With a starshade, however, the shape of the obstacle is designed so that it’s basically optically perfect: all of the constructive interference is eliminated. At design sensitivity, it can provide contrast ratios approximately 10-to-100 times greater than a similar coronagraph, unlocking the potential to finally directly image Earth-sized planets at Earth-like distances around Sun-like stars. If we want to directly image whatever world might happen to fit our definition of Earth-like, a starshade is the slam-dunk way to get there.
Of course, a starshade itself has limitations that a coronagraph doesn’t possess. A coronagraph is part of a telescope’s assembly, meaning that when you rotate the telescope to point at a different target in the sky, the coronagraph moves with the telescope. With proper calibration and alignment, it will take at most only hours to set yourself up for observing your target star with a coronagraph. Over the span of a week, particularly with a space telescope, you could observe perhaps up to ~20 unique Earth-sized planets around Sun-like stars if you can reach the appropriate light-reduction thresholds.
But a starshade has to be far, far away from the telescope to be effective. That means it needs to be enormous, so that it’s the right angular size to block the parent star’s disk at its substantial (tens of thousands of kilometers) distance from the telescope. It needs to be perfectly, precisely, optically aligned with both the telescope and the star in question, and it needs to remain perfectly aligned over the course of the observation, taking precision flying to a new extreme. And then — at the end — it needs to fly off towards the next target, traveling a great distance once again. Over the span of a year, a single starshade/telescope combination can only image the planets around a few handfuls of stars, at most. However, owing to the superior light-reduction capabilities of a starshade, the amount of observing time required to reveal the features of an exoplanet’s spectrum will be shorter; once the starshade is in place, the advantages over a coronagraph alone are enormous.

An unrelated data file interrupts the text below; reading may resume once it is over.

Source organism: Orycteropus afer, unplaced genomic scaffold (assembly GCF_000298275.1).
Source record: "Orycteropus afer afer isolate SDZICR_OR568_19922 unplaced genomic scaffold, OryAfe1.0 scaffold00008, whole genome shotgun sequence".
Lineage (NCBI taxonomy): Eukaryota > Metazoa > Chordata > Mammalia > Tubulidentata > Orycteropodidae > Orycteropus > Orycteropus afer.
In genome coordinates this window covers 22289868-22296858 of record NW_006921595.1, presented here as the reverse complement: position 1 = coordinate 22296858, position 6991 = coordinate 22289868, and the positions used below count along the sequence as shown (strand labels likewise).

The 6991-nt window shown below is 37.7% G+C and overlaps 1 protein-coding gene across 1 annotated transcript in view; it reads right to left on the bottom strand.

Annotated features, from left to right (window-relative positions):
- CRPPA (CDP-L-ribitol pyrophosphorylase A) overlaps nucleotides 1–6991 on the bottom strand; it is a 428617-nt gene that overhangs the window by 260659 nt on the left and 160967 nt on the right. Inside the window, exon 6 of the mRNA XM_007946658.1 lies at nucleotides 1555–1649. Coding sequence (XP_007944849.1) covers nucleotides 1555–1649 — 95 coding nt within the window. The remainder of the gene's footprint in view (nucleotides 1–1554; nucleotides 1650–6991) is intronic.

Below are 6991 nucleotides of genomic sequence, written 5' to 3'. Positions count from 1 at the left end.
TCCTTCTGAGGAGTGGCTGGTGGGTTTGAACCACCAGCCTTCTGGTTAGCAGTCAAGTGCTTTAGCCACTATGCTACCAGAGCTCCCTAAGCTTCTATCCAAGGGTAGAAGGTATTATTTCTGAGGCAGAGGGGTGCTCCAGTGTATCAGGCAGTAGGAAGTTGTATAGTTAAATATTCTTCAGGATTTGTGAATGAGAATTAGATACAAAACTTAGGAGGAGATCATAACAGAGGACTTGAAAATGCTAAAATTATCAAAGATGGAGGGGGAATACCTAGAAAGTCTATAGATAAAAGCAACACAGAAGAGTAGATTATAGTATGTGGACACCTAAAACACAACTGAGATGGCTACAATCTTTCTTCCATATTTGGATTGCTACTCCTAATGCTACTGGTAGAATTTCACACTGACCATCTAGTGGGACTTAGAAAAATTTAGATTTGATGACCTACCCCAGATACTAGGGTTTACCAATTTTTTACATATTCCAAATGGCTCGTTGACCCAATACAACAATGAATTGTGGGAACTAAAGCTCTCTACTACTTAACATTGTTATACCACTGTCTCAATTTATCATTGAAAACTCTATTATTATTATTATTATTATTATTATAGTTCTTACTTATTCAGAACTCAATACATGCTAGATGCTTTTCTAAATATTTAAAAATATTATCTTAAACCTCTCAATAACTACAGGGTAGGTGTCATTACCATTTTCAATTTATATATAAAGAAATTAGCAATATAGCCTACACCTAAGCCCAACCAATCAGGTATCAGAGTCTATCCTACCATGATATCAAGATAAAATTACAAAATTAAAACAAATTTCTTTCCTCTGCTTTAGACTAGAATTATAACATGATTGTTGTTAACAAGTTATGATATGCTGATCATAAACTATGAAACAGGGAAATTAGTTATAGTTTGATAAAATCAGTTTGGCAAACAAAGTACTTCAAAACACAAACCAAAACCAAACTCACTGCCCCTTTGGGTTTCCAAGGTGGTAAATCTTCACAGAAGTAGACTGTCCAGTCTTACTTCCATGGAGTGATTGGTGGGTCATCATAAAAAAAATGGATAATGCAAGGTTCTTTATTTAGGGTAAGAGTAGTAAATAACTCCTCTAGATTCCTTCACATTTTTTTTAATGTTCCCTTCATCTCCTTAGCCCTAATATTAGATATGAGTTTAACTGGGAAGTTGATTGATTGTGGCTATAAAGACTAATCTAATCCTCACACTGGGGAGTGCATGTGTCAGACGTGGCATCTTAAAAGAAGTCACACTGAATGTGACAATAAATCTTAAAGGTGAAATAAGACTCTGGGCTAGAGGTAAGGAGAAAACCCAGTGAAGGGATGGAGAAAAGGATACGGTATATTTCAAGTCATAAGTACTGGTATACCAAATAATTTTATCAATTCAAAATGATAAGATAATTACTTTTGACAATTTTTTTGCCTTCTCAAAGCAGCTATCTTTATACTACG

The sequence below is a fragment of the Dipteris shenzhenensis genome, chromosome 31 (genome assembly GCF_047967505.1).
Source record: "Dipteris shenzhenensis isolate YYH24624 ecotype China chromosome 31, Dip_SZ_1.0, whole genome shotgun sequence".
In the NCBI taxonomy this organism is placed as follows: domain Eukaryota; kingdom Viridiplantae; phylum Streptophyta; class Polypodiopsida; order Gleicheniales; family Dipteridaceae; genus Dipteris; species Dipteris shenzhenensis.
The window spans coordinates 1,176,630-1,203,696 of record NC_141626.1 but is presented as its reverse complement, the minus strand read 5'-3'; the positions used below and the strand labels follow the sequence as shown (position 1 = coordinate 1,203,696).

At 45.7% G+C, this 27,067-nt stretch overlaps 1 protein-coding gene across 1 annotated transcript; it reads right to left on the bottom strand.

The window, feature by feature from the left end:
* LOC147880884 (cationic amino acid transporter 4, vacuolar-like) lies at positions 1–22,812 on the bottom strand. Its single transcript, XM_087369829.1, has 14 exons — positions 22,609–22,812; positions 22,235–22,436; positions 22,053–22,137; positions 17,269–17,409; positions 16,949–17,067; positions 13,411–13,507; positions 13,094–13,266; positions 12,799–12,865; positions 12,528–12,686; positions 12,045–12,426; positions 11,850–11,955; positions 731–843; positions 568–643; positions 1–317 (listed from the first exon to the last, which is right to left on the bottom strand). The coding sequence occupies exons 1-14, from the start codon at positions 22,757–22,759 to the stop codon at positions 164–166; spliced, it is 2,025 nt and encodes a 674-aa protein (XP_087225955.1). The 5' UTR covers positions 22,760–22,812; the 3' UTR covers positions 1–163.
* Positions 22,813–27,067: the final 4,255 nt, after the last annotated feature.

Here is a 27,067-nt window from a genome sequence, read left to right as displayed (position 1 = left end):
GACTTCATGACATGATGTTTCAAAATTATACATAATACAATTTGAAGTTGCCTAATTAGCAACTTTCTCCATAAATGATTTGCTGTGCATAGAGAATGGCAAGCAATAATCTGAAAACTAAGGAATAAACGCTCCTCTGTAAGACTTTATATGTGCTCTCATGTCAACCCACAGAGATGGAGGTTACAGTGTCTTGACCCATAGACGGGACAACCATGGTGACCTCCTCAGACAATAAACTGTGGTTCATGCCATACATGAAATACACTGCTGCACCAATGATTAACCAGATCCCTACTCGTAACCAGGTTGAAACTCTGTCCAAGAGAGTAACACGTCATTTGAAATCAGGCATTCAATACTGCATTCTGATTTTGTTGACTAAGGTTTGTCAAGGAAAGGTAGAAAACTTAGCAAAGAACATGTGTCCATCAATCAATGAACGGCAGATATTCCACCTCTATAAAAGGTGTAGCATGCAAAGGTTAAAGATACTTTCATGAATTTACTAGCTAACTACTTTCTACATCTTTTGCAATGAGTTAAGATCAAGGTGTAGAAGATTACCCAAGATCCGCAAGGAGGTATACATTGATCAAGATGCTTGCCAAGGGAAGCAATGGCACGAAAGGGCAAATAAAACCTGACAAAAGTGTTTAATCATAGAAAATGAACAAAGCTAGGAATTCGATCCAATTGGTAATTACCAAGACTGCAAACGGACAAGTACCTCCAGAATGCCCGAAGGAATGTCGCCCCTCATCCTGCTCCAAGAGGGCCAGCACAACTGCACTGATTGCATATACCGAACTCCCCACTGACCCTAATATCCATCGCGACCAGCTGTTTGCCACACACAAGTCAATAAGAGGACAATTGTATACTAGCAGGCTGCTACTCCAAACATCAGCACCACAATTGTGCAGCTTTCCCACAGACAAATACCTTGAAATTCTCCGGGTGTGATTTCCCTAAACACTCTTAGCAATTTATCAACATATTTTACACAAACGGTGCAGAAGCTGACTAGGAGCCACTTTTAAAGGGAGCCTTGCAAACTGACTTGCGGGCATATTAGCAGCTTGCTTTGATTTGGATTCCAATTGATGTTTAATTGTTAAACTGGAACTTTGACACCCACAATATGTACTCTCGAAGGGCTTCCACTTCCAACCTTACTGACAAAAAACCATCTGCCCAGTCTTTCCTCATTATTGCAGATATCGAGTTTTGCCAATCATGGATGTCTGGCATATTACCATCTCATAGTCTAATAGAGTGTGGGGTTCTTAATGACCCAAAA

With the proposed HabEx mission, for example, up to ~22 systems per year could be measured and characterized with a starshade; over its planned 5-year mission, it could obtain spectacular information about more than 100 Earth-sized exoplanets.
This technology, whenever it comes to fruition, should give us our very first direct images of Earth-sized exoplanets at Earth-like distances around Sun-like stars. Whether such a planet qualifies as an “Earth-like” world, complete with things like liquid water on its surface, a thin but substantial atmosphere, and biologically friendly compounds populating its outermost layers, remains to be seen. Based on the other properties of planets we can measure, we have a slew of candidates for Earth-like planets, but no compelling data either way towards determining which of these worlds, if any, are truly like Earth.